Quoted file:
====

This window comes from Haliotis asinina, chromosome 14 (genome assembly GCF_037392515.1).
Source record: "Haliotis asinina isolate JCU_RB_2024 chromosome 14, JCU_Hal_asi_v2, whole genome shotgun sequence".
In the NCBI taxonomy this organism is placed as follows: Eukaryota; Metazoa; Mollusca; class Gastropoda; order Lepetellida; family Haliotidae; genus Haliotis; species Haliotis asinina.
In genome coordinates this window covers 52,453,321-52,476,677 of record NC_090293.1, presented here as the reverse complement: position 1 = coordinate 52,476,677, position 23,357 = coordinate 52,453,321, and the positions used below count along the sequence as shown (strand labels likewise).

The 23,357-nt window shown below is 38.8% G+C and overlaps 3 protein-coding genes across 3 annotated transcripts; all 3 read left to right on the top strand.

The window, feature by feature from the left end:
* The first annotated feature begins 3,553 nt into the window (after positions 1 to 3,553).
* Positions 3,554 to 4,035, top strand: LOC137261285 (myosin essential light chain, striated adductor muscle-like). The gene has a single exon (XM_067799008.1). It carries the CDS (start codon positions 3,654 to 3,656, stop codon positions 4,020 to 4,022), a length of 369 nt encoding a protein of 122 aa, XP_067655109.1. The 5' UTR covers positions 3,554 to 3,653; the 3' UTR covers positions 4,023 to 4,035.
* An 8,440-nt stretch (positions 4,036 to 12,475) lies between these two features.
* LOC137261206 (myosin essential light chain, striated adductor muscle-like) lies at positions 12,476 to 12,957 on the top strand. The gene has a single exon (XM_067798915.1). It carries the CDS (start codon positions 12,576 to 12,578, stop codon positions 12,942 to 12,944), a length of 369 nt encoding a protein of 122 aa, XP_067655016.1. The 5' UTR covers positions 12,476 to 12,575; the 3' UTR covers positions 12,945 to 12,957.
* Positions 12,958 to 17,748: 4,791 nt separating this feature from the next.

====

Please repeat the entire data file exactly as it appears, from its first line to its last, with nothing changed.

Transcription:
This window comes from Haliotis asinina, chromosome 14 (genome assembly GCF_037392515.1).
Source record: "Haliotis asinina isolate JCU_RB_2024 chromosome 14, JCU_Hal_asi_v2, whole genome shotgun sequence".
In the NCBI taxonomy this organism is placed as follows: Eukaryota; Metazoa; Mollusca; class Gastropoda; order Lepetellida; family Haliotidae; genus Haliotis; species Haliotis asinina.
In genome coordinates this window covers 52,453,321-52,476,677 of record NC_090293.1, presented here as the reverse complement: position 1 = coordinate 52,476,677, position 23,357 = coordinate 52,453,321, and the positions used below count along the sequence as shown (strand labels likewise).

The 23,357-nt window shown below is 38.8% G+C and overlaps 3 protein-coding genes across 3 annotated transcripts; all 3 read left to right on the top strand.

The window, feature by feature from the left end:
* The first annotated feature begins 3,553 nt into the window (after positions 1 to 3,553).
* Positions 3,554 to 4,035, top strand: LOC137261285 (myosin essential light chain, striated adductor muscle-like). The gene has a single exon (XM_067799008.1). It carries the CDS (start codon positions 3,654 to 3,656, stop codon positions 4,020 to 4,022), a length of 369 nt encoding a protein of 122 aa, XP_067655109.1. The 5' UTR covers positions 3,554 to 3,653; the 3' UTR covers positions 4,023 to 4,035.
* An 8,440-nt stretch (positions 4,036 to 12,475) lies between these two features.
* LOC137261206 (myosin essential light chain, striated adductor muscle-like) lies at positions 12,476 to 12,957 on the top strand. The gene has a single exon (XM_067798915.1). It carries the CDS (start codon positions 12,576 to 12,578, stop codon positions 12,942 to 12,944), a length of 369 nt encoding a protein of 122 aa, XP_067655016.1. The 5' UTR covers positions 12,476 to 12,575; the 3' UTR covers positions 12,945 to 12,957.
* Positions 12,958 to 17,748: 4,791 nt separating this feature from the next.